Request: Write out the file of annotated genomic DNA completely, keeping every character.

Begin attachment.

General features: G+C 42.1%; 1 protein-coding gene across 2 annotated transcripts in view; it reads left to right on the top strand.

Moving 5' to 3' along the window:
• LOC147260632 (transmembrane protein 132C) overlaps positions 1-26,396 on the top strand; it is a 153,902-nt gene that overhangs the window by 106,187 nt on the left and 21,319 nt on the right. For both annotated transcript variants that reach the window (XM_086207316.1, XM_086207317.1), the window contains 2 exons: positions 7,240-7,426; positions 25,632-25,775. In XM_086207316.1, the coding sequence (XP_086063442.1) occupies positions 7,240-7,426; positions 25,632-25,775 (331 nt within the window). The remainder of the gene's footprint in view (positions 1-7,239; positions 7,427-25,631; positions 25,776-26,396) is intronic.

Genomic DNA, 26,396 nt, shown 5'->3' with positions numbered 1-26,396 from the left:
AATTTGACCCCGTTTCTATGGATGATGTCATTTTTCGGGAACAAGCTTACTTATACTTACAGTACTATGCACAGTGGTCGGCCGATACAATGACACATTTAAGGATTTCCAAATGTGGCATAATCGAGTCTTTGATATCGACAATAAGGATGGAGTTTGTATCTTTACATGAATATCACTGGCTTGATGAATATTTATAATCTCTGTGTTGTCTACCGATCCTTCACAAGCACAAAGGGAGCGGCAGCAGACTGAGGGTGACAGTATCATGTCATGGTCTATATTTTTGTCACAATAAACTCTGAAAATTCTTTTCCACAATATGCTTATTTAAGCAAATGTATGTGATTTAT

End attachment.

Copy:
General features: G+C 42.1%; 1 protein-coding gene across 2 annotated transcripts in view; it reads left to right on the top strand.

Moving 5' to 3' along the window:
• LOC147260632 (transmembrane protein 132C) overlaps positions 1-26,396 on the top strand; it is a 153,902-nt gene that overhangs the window by 106,187 nt on the left and 21,319 nt on the right. For both annotated transcript variants that reach the window (XM_086207316.1, XM_086207317.1), the window contains 2 exons: positions 7,240-7,426; positions 25,632-25,775. In XM_086207316.1, the coding sequence (XP_086063442.1) occupies positions 7,240-7,426; positions 25,632-25,775 (331 nt within the window). The remainder of the gene's footprint in view (positions 1-7,239; positions 7,427-25,631; positions 25,776-26,396) is intronic.

Genomic DNA, 26,396 nt, shown 5'->3' with positions numbered 1-26,396 from the left:
AATTTGACCCCGTTTCTATGGATGATGTCATTTTTCGGGAACAAGCTTACTTATACTTACAGTACTATGCACAGTGGTCGGCCGATACAATGACACATTTAAGGATTTCCAAATGTGGCATAATCGAGTCTTTGATATCGACAATAAGGATGGAGTTTGTATCTTTACATGAATATCACTGGCTTGATGAATATTTATAATCTCTGTGTTGTCTACCGATCCTTCACAAGCACAAAGGGAGCGGCAGCAGACTGAGGGTGACAGTATCATGTCATGGTCTATATTTTTGTCACAATAAACTCTGAAAATTCTTTTCCACAATATGCTTATTTAAGCAAATGTATGTGATTTAT